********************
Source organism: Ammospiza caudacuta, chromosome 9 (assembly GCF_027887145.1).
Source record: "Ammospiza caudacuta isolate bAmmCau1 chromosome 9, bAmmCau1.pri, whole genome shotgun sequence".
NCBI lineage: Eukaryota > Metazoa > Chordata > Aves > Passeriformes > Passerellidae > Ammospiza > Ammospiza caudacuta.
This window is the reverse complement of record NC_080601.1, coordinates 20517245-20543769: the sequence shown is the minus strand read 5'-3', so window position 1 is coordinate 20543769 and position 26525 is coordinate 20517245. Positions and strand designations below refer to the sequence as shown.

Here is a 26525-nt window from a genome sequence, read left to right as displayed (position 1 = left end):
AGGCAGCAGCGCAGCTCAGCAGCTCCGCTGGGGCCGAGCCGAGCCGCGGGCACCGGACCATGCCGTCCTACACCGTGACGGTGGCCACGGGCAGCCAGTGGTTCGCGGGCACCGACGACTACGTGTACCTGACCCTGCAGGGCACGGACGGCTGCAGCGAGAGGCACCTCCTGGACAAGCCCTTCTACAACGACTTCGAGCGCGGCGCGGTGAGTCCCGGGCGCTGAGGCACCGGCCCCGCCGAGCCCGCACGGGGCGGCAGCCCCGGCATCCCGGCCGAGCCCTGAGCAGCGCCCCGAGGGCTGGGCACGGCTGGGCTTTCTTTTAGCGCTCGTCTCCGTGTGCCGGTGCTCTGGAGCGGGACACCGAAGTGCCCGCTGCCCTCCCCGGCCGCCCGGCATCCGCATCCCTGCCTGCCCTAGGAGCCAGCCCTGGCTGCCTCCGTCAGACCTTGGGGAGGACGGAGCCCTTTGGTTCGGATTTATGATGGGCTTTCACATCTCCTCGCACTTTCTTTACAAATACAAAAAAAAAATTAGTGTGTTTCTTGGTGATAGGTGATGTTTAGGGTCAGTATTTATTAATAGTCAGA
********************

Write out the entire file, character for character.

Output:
Source organism: Ammospiza caudacuta, chromosome 9 (assembly GCF_027887145.1).
Source record: "Ammospiza caudacuta isolate bAmmCau1 chromosome 9, bAmmCau1.pri, whole genome shotgun sequence".
NCBI lineage: Eukaryota > Metazoa > Chordata > Aves > Passeriformes > Passerellidae > Ammospiza > Ammospiza caudacuta.
This window is the reverse complement of record NC_080601.1, coordinates 20517245-20543769: the sequence shown is the minus strand read 5'-3', so window position 1 is coordinate 20543769 and position 26525 is coordinate 20517245. Positions and strand designations below refer to the sequence as shown.

Here is a 26525-nt window from a genome sequence, read left to right as displayed (position 1 = left end):
AGGCAGCAGCGCAGCTCAGCAGCTCCGCTGGGGCCGAGCCGAGCCGCGGGCACCGGACCATGCCGTCCTACACCGTGACGGTGGCCACGGGCAGCCAGTGGTTCGCGGGCACCGACGACTACGTGTACCTGACCCTGCAGGGCACGGACGGCTGCAGCGAGAGGCACCTCCTGGACAAGCCCTTCTACAACGACTTCGAGCGCGGCGCGGTGAGTCCCGGGCGCTGAGGCACCGGCCCCGCCGAGCCCGCACGGGGCGGCAGCCCCGGCATCCCGGCCGAGCCCTGAGCAGCGCCCCGAGGGCTGGGCACGGCTGGGCTTTCTTTTAGCGCTCGTCTCCGTGTGCCGGTGCTCTGGAGCGGGACACCGAAGTGCCCGCTGCCCTCCCCGGCCGCCCGGCATCCGCATCCCTGCCTGCCCTAGGAGCCAGCCCTGGCTGCCTCCGTCAGACCTTGGGGAGGACGGAGCCCTTTGGTTCGGATTTATGATGGGCTTTCACATCTCCTCGCACTTTCTTTACAAATACAAAAAAAAAATTAGTGTGTTTCTTGGTGATAGGTGATGTTTAGGGTCAGTATTTATTAATAGTCAGA